The Fishiest Family

The High Holidays are a very special time of year. Some await it with eagerness, excitement, awe, and even  anxiety. The New Year is a time to focus on the previous year, repentance, asking forgiveness, and making resolutions for the upcoming year.

The High Holiday season begins during the month of Elul, when the shofar is sounded every weekday morning, a call to return to G‑d in preparation for the upcoming Holidays.

The two days of Rosh Hashanah are the head of the Jewish year, the time that we once again crown G-d as our king.

The entire month is filled with enthusiasm, praying, family time, delicious food, and self-examination.

There are so many elements of the High Holidays that I look forward to and cherish, but one of my favorite is fish, with its rich symbolism.

On Rosh Hashanah there is a beautiful tradition to go to an open body of water and symbolically cast away our sins into the water. This tradition, known as Tashlich, recalls the verse in Micah where he says that “G-d will cast (in Hebrew, Tashlich) their sins to the depths of the sea”. The tradition is to do Tashlich specifically at a body of water that contain fish.

Fish are also one of the traditional foods eaten on Rosh Hashanah. Many have the custom of placing the head of a fish on their table, declaring that during the new year we should be as a head and not a tail.

Fish also represent blessings in general. In the quintessential blessing Jacob gave to Joseph’s sons, Menasseh and Ephraim, he blessed them to multiply like fish.

Fish also allude to specific blessings: Fish have no eyelids, so their eyes are always open. They are constantly on the lookout for predators, to remain safe — we pray that G-d’s eyes are always open, constantly looking out for us. Fish multiply in large numbers — we ask G-d to bless us with children, and always have an abundance of the things we need. So on Rosh Hashanah, when we hope to begin our year with much blessing, we make a point of eating fish.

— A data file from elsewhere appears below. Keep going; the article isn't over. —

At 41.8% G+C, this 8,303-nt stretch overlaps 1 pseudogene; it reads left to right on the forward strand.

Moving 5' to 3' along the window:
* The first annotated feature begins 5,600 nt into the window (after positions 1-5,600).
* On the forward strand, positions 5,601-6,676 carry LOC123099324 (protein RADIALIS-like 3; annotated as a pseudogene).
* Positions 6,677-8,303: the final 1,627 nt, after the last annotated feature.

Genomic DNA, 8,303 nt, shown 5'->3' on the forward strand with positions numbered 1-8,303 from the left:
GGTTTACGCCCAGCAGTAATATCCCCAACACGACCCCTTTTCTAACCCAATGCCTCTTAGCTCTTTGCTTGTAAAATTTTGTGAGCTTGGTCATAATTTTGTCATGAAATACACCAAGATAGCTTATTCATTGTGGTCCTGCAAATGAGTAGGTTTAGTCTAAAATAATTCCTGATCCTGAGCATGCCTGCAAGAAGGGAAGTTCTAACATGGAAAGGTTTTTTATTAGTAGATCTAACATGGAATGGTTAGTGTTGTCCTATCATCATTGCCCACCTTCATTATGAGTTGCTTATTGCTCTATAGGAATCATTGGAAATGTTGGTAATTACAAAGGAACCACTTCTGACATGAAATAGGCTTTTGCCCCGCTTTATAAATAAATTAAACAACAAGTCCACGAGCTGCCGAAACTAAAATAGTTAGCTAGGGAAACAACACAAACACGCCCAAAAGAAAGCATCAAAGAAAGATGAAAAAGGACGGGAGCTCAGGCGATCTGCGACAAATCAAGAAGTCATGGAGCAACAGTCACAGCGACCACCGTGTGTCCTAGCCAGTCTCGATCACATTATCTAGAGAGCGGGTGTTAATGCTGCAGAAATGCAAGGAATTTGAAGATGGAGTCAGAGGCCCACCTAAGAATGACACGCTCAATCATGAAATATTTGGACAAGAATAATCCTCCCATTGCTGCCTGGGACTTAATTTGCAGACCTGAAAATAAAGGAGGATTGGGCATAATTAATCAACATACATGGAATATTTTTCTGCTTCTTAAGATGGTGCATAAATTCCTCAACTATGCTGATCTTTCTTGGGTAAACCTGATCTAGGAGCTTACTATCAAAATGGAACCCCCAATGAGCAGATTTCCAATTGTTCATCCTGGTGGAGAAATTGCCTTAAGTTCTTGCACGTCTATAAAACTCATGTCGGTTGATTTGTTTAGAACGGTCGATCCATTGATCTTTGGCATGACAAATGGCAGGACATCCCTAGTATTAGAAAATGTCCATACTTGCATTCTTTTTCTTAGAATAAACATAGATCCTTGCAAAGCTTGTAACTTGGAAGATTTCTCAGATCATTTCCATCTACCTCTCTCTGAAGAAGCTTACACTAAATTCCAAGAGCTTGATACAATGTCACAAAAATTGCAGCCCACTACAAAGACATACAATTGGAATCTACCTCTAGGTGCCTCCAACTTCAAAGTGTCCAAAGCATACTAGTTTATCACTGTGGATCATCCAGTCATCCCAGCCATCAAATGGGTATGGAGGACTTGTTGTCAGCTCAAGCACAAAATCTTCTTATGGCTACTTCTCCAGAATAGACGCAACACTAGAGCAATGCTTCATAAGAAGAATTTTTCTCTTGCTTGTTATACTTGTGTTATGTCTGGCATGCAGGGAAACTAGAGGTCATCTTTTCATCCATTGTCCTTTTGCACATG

Rosh Hashanah is also a time of judgment. We pray that we are not caught in the “net”, just as fish swim to and fro, in the hope of not being trapped in the fisherman’s net.

This clarifies somewhat why fish are a universal Jewish tradition for the beginning of the New Year. But for me, they mean something more as well.

You see, all this fishy talk reminds me of my family, and the special secret that we share.

Many families have their “thing” — an inside joke or fun tradition. Growing up, our “thing” was fish. The very word “fish” conjures up images, feelings, smells and memories of my childhood. To start, my maiden name is Hecht, which in German is a pike.

Our family, mostly my father, takes fish seriously. Pay a visit to my parents’ home, and you will find beautifully painted fish hanging from the ceiling, silver decorated fish on the shelves, even a porcelain fish-shaped wine decanter with matching glasses in the breakfront. Fish dishes for our Shabbat table, fish vases for our flowers, glass fish pitchers for pouring drinks, fish jewelry for our mother, a sterling silver fish knife to slice our challah.

In their living room, in a prime location, sits a small aquarium with actual live fish. The job of helping Zaidy feed the fish, and cleaning the fish tank with Bubby, have become a sought-after task for all the young grandchildren.

We would take an annual family trip before Passover to the “Fisherman’s Dude Ranch”, to catch fish for our Seder table. I can still smell the unpleasant stench of my mother cleaning the fish in our laundry room, and then the magnificent aroma of the freshly cooked gefilte fish that would adorn our Passover table.